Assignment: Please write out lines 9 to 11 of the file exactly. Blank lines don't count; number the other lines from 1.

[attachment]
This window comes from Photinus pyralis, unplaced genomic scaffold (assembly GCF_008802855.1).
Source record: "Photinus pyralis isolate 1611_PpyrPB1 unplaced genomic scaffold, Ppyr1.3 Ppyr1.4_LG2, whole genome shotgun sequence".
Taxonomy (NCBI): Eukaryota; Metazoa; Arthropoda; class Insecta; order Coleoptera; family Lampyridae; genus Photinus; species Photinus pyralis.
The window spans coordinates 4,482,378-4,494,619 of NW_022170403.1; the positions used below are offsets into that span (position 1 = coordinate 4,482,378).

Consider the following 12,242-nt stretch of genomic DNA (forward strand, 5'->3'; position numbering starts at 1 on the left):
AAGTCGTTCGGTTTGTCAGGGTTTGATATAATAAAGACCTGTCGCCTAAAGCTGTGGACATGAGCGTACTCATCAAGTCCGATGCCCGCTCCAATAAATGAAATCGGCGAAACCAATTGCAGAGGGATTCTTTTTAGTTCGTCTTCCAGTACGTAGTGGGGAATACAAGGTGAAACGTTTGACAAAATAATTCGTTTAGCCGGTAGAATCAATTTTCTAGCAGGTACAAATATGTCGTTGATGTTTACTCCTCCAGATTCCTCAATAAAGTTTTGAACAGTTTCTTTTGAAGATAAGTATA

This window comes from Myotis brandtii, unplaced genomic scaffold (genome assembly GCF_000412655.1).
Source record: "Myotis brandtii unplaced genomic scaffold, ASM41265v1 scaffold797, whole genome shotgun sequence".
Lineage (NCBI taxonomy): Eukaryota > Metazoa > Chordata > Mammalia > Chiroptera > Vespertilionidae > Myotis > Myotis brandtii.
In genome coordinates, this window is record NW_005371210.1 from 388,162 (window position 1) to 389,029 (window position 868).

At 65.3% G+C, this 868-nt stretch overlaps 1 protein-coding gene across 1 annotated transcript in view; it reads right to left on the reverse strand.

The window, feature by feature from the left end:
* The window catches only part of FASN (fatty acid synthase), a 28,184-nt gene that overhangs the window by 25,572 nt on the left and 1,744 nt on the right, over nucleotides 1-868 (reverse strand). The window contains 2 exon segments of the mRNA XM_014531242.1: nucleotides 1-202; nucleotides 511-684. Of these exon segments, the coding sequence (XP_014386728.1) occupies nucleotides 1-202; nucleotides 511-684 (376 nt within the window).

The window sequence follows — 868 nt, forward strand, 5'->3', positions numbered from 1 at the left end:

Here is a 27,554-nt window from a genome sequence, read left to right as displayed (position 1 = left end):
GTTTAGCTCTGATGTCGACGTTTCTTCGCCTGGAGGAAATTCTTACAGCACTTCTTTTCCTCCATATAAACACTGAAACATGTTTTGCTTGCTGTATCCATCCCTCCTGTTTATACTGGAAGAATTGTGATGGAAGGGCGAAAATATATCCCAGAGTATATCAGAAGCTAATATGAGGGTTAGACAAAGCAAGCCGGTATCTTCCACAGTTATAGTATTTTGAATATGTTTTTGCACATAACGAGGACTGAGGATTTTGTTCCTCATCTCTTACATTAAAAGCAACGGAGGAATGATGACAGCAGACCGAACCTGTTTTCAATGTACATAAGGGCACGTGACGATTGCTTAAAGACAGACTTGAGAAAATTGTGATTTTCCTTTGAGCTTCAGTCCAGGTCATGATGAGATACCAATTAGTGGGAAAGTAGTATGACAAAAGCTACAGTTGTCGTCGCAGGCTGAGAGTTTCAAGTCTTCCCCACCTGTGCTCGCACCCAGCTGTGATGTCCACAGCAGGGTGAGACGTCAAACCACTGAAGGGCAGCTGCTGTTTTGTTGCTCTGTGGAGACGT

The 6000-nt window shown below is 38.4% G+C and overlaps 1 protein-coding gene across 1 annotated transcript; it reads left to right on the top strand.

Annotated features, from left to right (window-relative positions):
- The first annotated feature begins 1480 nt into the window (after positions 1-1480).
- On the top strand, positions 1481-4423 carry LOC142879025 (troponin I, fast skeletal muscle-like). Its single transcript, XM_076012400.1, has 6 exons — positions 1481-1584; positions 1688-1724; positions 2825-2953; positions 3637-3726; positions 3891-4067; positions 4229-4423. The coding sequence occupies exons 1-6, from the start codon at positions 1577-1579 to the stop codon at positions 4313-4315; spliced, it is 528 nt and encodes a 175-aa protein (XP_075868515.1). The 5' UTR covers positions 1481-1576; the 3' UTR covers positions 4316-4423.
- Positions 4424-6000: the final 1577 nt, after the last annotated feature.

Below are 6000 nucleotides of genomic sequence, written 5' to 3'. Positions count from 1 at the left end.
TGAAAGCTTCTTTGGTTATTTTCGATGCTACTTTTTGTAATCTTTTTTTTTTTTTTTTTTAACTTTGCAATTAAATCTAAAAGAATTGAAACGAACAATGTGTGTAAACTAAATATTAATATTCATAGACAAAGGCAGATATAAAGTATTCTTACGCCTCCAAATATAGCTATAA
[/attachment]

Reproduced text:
Lineage (NCBI taxonomy): Eukaryota > Metazoa > Chordata > Mammalia > Chiroptera > Vespertilionidae > Myotis > Myotis brandtii.
In genome coordinates, this window is record NW_005371210.1 from 388,162 (window position 1) to 389,029 (window position 868).

At 65.3% G+C, this 868-nt stretch overlaps 1 protein-coding gene across 1 annotated transcript in view; it reads right to left on the reverse strand.